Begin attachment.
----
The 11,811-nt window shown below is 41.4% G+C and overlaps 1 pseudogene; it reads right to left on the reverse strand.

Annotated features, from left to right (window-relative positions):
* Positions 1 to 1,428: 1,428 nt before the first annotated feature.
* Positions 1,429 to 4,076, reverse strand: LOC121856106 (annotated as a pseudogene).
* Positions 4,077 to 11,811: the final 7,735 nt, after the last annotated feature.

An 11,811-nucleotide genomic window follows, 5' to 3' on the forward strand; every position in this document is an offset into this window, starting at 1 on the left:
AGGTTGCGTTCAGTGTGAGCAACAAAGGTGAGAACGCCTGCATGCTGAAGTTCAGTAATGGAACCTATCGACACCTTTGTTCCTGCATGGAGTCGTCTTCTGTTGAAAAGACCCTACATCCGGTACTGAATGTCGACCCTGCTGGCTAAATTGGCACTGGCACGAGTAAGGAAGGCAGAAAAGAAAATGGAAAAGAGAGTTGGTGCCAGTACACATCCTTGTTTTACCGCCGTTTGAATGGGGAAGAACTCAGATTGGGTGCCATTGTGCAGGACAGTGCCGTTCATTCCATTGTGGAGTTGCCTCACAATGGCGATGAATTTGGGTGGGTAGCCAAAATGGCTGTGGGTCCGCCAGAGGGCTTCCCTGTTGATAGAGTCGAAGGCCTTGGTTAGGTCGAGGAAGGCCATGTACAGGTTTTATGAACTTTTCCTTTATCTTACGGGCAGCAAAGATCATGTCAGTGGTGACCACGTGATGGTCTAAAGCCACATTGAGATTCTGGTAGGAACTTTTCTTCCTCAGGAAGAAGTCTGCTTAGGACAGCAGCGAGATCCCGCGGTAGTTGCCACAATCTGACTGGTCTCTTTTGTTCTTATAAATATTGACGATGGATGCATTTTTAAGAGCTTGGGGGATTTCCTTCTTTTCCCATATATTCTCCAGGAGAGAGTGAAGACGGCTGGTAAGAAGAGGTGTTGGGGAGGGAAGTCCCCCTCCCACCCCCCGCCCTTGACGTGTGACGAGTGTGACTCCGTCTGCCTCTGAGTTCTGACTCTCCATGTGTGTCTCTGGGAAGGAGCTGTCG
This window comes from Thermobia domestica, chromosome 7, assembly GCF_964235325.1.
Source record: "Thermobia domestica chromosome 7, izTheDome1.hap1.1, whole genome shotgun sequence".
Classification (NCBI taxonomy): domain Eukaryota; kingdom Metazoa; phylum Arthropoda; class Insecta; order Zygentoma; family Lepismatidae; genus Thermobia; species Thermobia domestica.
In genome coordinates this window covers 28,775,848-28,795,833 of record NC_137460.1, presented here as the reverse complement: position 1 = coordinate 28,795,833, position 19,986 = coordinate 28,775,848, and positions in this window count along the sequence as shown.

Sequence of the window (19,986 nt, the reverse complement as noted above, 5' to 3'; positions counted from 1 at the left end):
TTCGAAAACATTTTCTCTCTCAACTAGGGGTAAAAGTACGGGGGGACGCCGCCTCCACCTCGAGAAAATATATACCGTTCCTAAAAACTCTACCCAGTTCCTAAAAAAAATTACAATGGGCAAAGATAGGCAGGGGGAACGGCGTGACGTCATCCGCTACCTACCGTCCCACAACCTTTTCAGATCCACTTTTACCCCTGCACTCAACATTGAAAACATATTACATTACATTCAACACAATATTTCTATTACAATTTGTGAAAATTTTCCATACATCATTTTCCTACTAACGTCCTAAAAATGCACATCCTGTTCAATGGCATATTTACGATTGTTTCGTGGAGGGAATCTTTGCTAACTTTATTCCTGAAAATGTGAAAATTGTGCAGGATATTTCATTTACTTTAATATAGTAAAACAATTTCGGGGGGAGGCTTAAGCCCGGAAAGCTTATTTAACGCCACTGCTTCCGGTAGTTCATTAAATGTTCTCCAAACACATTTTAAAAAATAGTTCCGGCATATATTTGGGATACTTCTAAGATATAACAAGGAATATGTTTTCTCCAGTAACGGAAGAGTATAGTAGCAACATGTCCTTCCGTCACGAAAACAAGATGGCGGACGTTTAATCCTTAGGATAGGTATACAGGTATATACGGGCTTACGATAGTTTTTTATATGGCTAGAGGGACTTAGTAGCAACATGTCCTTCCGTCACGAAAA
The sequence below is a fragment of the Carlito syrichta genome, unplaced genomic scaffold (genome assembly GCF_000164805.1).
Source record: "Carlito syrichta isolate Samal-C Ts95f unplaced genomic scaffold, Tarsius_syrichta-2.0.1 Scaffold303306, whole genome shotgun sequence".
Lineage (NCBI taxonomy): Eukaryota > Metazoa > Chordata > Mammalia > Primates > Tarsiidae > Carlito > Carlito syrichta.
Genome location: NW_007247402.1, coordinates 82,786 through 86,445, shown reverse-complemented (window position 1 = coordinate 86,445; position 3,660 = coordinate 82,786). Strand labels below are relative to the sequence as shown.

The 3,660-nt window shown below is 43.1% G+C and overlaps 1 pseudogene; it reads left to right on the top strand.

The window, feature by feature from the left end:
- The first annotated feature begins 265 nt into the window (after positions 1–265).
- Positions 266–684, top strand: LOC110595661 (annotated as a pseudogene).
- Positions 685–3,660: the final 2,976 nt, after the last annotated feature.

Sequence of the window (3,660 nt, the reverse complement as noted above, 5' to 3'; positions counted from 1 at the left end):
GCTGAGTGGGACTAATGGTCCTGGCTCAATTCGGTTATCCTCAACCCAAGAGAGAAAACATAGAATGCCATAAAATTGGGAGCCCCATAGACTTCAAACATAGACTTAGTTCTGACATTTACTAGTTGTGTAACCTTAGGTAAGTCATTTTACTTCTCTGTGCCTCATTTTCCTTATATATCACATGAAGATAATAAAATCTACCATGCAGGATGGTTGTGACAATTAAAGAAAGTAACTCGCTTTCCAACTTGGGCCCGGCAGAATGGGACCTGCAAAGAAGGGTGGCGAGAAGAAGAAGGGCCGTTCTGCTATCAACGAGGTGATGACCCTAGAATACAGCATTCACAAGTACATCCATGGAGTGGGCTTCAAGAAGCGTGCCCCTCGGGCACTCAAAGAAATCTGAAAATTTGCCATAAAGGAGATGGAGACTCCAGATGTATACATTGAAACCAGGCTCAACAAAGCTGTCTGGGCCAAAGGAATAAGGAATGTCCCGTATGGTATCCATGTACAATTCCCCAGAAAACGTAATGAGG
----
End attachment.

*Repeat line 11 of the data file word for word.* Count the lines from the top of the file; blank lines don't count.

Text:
In genome coordinates this window covers 28,775,848-28,795,833 of record NC_137460.1, presented here as the reverse complement: position 1 = coordinate 28,795,833, position 19,986 = coordinate 28,775,848, and positions in this window count along the sequence as shown.